There is a boat launch here, shallow water. I could have launched here. It is shown in the blueways map.
This big house under construction is on Crescent Road next to Nico Wynd Drive.
This boat dock is off of the Nico-Wynd golf course.
There are a lot of boat anchored in this wide bend in the river.
I row past “Maple” one of the boats tied up to the golf course docks.
An orange cone marks the edge of the dyke.
Firs view of where Elgin Road crosses the Nicomekl.
Well this is dissappointing. It is not a bridge, it is an impassable dam.
Gwragedd Annwn pulled up on the beach by the dam. Elgin Road runs along the top of the structure.
I walk down to the upstream side of the sea dam.
The river is controlled by sea dams located just south of King George Boulevard under Elgin Road. The dam consists of gates which open when tides are low to allow fresh water to flow to Mud Bay. When tides are high, the gates prevent brackish (salt water) from migrating up the river into farm land.
Looking East upriver from the dam. The bridge carries King George Blvd. I have no way to get Gwragedd Annwn down to here.
I check the water level on this side of the sea dam. It reads about -1.2 meters.
I walk over and back to Gwragedd Annwn. I will check the level on this side.
There is a gauge on the seaward side of the dam.
Looks to be reading 0.8 meters. That is about a two meter differance. I guess the sea dam works…but not for rowing. I recheck the blueways map. It shows that there is a “walk in” launch here. I guess one seaward and one landward. There is no portage for Gwragedd Annwn as I do not have a portage cart for her and she is too heavy to carry up to and across Elgin road, and down to the river again.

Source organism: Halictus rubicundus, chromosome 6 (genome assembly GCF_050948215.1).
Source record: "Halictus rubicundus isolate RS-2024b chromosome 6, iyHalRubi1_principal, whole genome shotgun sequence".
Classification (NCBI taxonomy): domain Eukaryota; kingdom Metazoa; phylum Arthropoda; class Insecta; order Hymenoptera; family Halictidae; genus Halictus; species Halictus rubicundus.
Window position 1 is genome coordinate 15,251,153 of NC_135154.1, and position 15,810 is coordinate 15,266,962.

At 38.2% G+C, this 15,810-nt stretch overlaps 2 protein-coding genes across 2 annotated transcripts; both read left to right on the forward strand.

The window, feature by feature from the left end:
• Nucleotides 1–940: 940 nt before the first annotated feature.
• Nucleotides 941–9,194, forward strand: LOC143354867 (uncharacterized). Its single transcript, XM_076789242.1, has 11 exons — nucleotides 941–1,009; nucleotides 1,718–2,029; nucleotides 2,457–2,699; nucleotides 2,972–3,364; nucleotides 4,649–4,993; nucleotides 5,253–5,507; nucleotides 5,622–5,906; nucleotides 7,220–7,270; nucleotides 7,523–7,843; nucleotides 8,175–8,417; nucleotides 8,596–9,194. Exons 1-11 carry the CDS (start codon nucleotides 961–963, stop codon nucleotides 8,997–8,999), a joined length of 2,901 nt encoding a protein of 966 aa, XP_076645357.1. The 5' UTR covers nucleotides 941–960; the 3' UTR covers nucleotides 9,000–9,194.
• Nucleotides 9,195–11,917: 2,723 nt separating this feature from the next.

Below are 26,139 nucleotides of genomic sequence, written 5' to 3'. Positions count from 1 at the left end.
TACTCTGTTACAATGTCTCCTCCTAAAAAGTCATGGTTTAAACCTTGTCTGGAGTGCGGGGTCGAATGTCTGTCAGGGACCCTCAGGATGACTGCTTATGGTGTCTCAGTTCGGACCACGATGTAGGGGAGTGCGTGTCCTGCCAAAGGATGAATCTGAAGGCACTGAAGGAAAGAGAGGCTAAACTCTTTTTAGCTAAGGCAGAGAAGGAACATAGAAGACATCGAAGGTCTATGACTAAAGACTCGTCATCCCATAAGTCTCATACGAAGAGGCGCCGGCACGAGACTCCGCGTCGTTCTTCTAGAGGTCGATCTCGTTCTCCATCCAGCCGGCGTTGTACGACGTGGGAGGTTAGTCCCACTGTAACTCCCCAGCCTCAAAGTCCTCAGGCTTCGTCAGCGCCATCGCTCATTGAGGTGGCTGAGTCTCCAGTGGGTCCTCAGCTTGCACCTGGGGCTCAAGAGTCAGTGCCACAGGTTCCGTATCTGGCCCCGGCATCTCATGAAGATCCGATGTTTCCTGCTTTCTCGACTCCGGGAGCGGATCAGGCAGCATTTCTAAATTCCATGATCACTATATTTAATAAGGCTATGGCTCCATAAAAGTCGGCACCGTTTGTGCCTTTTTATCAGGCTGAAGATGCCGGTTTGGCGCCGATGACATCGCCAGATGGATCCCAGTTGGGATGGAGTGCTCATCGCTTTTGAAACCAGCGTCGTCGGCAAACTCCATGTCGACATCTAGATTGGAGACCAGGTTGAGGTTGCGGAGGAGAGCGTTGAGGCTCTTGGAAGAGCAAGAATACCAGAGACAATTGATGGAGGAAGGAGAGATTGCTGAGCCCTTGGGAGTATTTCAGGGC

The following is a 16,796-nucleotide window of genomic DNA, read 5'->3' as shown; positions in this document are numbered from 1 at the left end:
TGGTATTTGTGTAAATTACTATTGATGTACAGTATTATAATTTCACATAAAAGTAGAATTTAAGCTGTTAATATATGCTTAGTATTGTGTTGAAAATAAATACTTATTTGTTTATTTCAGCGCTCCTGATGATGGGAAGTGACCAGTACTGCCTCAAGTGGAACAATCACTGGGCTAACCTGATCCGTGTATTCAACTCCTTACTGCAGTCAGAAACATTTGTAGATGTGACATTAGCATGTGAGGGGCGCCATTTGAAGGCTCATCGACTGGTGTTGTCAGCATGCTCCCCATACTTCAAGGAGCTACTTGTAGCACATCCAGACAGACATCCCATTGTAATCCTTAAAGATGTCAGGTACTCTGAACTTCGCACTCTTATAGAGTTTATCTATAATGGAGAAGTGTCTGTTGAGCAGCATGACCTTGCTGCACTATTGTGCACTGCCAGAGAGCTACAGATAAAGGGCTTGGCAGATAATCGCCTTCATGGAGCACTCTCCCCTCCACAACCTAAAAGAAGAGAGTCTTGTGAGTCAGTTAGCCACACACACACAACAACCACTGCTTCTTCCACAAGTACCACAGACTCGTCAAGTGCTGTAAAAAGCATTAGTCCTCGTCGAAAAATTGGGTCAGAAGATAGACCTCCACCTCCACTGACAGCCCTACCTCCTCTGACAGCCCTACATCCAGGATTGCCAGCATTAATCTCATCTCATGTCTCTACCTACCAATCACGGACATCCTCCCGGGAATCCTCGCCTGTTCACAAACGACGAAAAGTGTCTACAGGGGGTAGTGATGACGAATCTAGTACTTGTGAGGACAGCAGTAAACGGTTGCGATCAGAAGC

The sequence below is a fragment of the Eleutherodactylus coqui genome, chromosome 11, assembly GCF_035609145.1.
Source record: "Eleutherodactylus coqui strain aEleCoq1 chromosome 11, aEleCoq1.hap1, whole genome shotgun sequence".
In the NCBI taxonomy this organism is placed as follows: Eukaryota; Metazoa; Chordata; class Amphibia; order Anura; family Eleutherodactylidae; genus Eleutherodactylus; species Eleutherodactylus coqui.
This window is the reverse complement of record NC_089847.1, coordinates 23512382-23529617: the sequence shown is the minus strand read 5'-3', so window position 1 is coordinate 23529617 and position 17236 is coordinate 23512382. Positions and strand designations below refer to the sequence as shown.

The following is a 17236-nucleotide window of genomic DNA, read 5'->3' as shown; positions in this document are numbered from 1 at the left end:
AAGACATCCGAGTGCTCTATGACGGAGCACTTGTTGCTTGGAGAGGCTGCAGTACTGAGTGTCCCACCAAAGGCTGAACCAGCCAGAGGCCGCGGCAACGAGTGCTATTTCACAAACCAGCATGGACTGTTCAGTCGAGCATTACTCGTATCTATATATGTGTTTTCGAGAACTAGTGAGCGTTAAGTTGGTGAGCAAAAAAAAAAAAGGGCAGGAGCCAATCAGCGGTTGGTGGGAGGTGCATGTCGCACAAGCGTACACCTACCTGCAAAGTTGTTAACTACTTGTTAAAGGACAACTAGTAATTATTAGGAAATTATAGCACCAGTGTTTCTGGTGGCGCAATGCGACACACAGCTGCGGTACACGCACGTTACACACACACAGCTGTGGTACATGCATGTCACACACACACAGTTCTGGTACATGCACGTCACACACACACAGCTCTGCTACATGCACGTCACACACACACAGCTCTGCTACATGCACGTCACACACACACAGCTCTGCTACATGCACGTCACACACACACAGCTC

I begin the return row home, leaving the barrier behind.
Another Gauge. It readings do not correspond to the sea dam’s ones.
A boathouse on the East shore. It is off of 40th Avenue.
Just past the boathouse, I see what I think is a small dolphin or porpose. I get out my camera but it does not surface again. You will just have to take my word for it.
A blue heron on a small float, anchored in this wide bend in the river.
An anchored powerboat.
There are a lot of dinghies on the shore, beside 40th Avenue.
Close-up of the pretty clinker one.
A fellow rowing to his boat. I actually have to row a little more off of the shore, as many dinghies are anchored with a line to shore to pull them into shore for loading and out to the mooring for waiting.
A heron on the shore.
These are some sort of daisy. I could sure smell them.
The wind has picked up from the South-West. 10.4 km/hr.
Rowing back along the North shore, I row into an inlet and explore.
What is that structure in the back?
It is the remains of a shed roof.
Looking back out towards Nicomekl river.
There are several of these islands/inlets on the North Shore.
I row here to explore and because the wind is lighter.
The end of another inlet.
Back in the river again, rowing downstream, into the wind.
As I near the train bridge a train appears.
The swing bridge is closed, much to the chagrin of the sailboat.
The McGregor heads back up river.
It is a long train. I row beside the trestle bridge while I wait for the train to end.
Empty coal cars?
The end of the train.
I wait around a bit for the bridge to open but it does not. Another train expected?
I back in to the boat launch, beside “A” dock. The row is over. Now to pack up Gwragedd Annwn and drive home.
I will have to figure out a way to get past the sea dam or launch on the other side of it. Time for some reconnoiter trips in the FJ.